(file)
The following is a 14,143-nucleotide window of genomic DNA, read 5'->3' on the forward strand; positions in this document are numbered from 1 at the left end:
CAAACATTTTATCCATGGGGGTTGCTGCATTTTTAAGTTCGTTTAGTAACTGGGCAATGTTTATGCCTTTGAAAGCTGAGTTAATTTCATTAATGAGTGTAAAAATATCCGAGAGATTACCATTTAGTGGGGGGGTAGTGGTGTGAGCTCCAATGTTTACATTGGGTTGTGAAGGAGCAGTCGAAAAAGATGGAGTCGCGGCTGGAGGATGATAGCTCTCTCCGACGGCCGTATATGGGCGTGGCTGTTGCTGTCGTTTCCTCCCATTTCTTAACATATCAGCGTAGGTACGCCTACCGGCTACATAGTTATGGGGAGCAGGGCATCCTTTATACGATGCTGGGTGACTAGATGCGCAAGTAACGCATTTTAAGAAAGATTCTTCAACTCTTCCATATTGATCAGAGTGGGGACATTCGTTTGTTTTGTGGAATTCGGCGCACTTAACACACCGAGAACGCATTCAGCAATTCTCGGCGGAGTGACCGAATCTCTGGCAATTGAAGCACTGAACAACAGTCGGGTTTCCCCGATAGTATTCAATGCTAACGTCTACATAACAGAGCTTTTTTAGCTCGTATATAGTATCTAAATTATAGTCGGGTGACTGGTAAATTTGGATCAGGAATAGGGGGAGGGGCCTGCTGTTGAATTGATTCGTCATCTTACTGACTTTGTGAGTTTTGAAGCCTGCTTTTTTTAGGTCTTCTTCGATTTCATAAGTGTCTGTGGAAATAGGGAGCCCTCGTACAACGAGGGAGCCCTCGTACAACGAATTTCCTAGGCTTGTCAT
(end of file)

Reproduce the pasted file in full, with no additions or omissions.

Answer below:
The following is a 14,143-nucleotide window of genomic DNA, read 5'->3' on the forward strand; positions in this document are numbered from 1 at the left end:
CAAACATTTTATCCATGGGGGTTGCTGCATTTTTAAGTTCGTTTAGTAACTGGGCAATGTTTATGCCTTTGAAAGCTGAGTTAATTTCATTAATGAGTGTAAAAATATCCGAGAGATTACCATTTAGTGGGGGGGTAGTGGTGTGAGCTCCAATGTTTACATTGGGTTGTGAAGGAGCAGTCGAAAAAGATGGAGTCGCGGCTGGAGGATGATAGCTCTCTCCGACGGCCGTATATGGGCGTGGCTGTTGCTGTCGTTTCCTCCCATTTCTTAACATATCAGCGTAGGTACGCCTACCGGCTACATAGTTATGGGGAGCAGGGCATCCTTTATACGATGCTGGGTGACTAGATGCGCAAGTAACGCATTTTAAGAAAGATTCTTCAACTCTTCCATATTGATCAGAGTGGGGACATTCGTTTGTTTTGTGGAATTCGGCGCACTTAACACACCGAGAACGCATTCAGCAATTCTCGGCGGAGTGACCGAATCTCTGGCAATTGAAGCACTGAACAACAGTCGGGTTTCCCCGATAGTATTCAATGCTAACGTCTACATAACAGAGCTTTTTTAGCTCGTATATAGTATCTAAATTATAGTCGGGTGACTGGTAAATTTGGATCAGGAATAGGGGGAGGGGCCTGCTGTTGAATTGATTCGTCATCTTACTGACTTTGTGAGTTTTGAAGCCTGCTTTTTTTAGGTCTTCTTCGATTTCATAAGTGTCTGTGGAAATAGGGAGCCCTCGTACAACGAGGGAGCCCTCGTACAACGAATTTCCTAGGCTTGTCAT